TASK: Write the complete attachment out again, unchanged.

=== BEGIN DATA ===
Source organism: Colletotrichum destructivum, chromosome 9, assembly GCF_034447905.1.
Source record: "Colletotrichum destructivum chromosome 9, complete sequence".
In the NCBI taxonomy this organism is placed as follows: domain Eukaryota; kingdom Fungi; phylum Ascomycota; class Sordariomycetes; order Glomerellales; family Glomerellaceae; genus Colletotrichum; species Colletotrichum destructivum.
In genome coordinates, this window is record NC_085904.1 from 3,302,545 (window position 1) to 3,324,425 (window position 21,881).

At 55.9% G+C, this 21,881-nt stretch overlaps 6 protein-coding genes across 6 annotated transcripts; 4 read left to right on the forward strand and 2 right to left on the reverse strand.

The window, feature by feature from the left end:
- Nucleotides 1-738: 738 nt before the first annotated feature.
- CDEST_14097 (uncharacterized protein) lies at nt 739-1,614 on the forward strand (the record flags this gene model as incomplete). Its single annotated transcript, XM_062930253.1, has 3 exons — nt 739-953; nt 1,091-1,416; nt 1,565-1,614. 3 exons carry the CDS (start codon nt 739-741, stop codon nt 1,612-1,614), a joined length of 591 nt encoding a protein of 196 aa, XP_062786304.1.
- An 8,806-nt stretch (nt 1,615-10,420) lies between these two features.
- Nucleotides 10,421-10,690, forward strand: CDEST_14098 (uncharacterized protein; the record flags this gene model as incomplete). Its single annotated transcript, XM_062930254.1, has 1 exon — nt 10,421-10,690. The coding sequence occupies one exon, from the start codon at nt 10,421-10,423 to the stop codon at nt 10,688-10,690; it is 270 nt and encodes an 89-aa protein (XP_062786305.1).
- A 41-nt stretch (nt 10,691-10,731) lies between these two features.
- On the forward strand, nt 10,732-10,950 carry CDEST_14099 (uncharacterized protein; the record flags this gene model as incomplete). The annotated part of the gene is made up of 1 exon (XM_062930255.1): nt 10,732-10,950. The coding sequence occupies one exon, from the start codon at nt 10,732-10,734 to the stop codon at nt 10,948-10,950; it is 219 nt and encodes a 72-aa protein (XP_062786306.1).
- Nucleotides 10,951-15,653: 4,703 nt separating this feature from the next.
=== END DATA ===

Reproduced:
Source organism: Colletotrichum destructivum, chromosome 9, assembly GCF_034447905.1.
Source record: "Colletotrichum destructivum chromosome 9, complete sequence".
In the NCBI taxonomy this organism is placed as follows: domain Eukaryota; kingdom Fungi; phylum Ascomycota; class Sordariomycetes; order Glomerellales; family Glomerellaceae; genus Colletotrichum; species Colletotrichum destructivum.
In genome coordinates, this window is record NC_085904.1 from 3,302,545 (window position 1) to 3,324,425 (window position 21,881).

At 55.9% G+C, this 21,881-nt stretch overlaps 6 protein-coding genes across 6 annotated transcripts; 4 read left to right on the forward strand and 2 right to left on the reverse strand.

The window, feature by feature from the left end:
- Nucleotides 1-738: 738 nt before the first annotated feature.
- CDEST_14097 (uncharacterized protein) lies at nt 739-1,614 on the forward strand (the record flags this gene model as incomplete). Its single annotated transcript, XM_062930253.1, has 3 exons — nt 739-953; nt 1,091-1,416; nt 1,565-1,614. 3 exons carry the CDS (start codon nt 739-741, stop codon nt 1,612-1,614), a joined length of 591 nt encoding a protein of 196 aa, XP_062786304.1.
- An 8,806-nt stretch (nt 1,615-10,420) lies between these two features.
- Nucleotides 10,421-10,690, forward strand: CDEST_14098 (uncharacterized protein; the record flags this gene model as incomplete). Its single annotated transcript, XM_062930254.1, has 1 exon — nt 10,421-10,690. The coding sequence occupies one exon, from the start codon at nt 10,421-10,423 to the stop codon at nt 10,688-10,690; it is 270 nt and encodes an 89-aa protein (XP_062786305.1).
- A 41-nt stretch (nt 10,691-10,731) lies between these two features.
- On the forward strand, nt 10,732-10,950 carry CDEST_14099 (uncharacterized protein; the record flags this gene model as incomplete). The annotated part of the gene is made up of 1 exon (XM_062930255.1): nt 10,732-10,950. The coding sequence occupies one exon, from the start codon at nt 10,732-10,734 to the stop codon at nt 10,948-10,950; it is 219 nt and encodes a 72-aa protein (XP_062786306.1).
- Nucleotides 10,951-15,653: 4,703 nt separating this feature from the next.